I cannot fathom the pain of infertility. Having always been a person who gets pregnant if my husband looks at me funny, I think I spent a good portion of my life taking for granted what I now hold as a profound gift. Without effort, money or worry (though of course that all comes later), I conceive babies. My body is able to hold a pregnancy full term, and I've given birth to three healthy babies. One of them was conceived while I was taking birth control. That was a shock.
The second was planned. The third was a bit of an "oops," in that I missed a couple of days of "the pill" on account of a bluegrass concert in San Francisco, but we were comfortable with the risk. So she was an "oops" and a "plan." Sort of.
I cannot imagine the pain of wanting a baby, aching for a baby, and the almost palpable yearning of a mother and father ready, waiting, envisioning their child, and yet unable to achieve that which most people (like me) seem to produce without thinking. This pain must be magnified by the baby-crazed world we live in.
It must be infuriating, actually. And excruciating.
Now, there is a potential new hope for infertile women.
Researchers at the Stanford University School of Medicine developed a technique to induce ovaries of some infertile women to produce eggs. Researchers at the St. Marianna University School of Medicine in Kawasaki, Japan, used the technique to collect viable eggs from five women suffering from "primary ovarian insufficiency" (source). One of these women is now pregnant. Another gave birth to a full-term, healthy baby boy.
Normally the only option for women with this condition is to use another woman's eggs. But through "in vitro activation" (IVA), doctors remove "an ovary (or a portion of an ovary)… from the woman, [treat it] outside the body and then re-implant it near her fallopian tubes. The woman is then treated with hormones to stimulate the growth of specialized structures in the ovaries called follicles in which eggs develop" (source).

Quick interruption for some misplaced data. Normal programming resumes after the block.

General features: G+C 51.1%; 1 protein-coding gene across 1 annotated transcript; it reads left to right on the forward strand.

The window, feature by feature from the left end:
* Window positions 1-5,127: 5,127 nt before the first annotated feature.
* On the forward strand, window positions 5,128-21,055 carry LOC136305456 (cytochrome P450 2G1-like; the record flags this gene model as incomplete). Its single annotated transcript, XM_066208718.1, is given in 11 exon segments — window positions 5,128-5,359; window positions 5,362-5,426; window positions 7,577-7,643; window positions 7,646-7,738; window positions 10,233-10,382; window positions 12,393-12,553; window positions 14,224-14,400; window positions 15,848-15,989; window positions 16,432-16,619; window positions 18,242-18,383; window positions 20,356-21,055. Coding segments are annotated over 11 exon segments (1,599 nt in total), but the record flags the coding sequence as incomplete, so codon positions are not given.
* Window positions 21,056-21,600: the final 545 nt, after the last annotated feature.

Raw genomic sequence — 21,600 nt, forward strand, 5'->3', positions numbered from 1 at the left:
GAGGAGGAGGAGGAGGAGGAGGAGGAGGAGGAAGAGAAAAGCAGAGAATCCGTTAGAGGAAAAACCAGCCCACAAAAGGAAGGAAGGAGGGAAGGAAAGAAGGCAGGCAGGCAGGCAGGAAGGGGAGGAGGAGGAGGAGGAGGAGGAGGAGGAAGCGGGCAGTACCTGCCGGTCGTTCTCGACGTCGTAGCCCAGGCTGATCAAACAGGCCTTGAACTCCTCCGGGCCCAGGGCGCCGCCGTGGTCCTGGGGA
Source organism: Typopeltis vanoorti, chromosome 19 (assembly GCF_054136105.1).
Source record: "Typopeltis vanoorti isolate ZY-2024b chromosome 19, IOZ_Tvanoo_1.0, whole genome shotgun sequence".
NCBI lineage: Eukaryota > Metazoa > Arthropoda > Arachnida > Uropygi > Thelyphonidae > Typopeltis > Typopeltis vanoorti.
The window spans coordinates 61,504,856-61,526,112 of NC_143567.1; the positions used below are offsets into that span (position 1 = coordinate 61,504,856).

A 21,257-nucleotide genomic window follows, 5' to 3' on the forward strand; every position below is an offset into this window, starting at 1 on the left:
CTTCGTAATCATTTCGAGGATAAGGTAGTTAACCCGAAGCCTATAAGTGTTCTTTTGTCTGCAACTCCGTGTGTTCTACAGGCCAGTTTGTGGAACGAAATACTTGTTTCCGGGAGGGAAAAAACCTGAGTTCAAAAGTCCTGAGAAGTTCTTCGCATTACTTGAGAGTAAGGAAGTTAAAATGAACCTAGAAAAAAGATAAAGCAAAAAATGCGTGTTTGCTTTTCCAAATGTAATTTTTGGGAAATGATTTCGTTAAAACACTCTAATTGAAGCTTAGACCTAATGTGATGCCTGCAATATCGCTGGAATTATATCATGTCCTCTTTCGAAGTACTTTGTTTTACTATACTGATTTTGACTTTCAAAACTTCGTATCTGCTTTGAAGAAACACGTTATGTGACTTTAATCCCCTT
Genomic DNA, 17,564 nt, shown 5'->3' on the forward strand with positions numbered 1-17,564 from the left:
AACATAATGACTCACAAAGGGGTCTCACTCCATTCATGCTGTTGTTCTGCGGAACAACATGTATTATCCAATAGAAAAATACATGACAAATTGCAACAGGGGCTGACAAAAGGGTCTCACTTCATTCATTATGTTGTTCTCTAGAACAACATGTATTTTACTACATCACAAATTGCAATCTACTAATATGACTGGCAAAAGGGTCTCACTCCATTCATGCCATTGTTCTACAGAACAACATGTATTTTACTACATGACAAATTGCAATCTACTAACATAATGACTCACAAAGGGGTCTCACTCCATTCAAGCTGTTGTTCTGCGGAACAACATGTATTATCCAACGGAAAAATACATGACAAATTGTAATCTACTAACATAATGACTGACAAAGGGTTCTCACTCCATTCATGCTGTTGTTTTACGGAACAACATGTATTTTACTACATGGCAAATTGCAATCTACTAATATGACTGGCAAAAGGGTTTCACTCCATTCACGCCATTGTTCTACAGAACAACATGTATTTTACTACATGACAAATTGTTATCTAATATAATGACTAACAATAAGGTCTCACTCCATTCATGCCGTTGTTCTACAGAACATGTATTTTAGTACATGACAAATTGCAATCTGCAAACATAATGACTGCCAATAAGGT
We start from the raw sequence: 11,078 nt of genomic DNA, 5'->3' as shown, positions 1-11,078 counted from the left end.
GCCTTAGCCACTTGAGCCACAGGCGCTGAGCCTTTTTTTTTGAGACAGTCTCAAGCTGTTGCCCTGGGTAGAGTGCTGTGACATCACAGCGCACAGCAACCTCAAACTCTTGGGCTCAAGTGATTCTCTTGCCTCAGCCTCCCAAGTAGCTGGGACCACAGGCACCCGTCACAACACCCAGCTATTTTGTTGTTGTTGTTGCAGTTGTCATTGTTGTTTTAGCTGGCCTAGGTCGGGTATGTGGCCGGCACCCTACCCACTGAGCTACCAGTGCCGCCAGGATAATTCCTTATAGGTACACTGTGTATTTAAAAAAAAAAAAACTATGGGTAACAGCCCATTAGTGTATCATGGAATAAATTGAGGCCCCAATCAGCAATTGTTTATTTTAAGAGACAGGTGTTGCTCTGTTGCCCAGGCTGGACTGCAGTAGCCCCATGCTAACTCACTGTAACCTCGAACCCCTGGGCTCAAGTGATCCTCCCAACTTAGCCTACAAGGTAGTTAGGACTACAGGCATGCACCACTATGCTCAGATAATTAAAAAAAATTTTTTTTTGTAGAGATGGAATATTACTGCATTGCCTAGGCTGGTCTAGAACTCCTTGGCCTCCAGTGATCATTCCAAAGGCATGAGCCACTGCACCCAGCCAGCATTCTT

In other words, the baby is created through the mother's own eggs. And that, my friends, is the breakthrough.
The new technique, IVA, has only been tested in women with ovarian insufficiency, but researchers plan to investigate whether it can also help women with other causes of infertility, such as "early menopause caused by cancer chemotherapy or radiation, and infertile women between the ages of 40 and 45" (source).
When the medical director of the Stanford Fertility and Reproductive Medical center saw the data for the first time, her "eyes lit up."
"These women and their partners come to me in tears. To suddenly learn at a young age that your childbearing potential is gone is very difficult. This technique could potentially help women who have lost their egg supply for any reason" (source).
While five women is of course a barely recognizable portion of the nearly 7 million women suffering from infertility, this is a breakthrough, and with an issue this painful and important, even the slightest flicker of new hope is profound and possibly life-changing.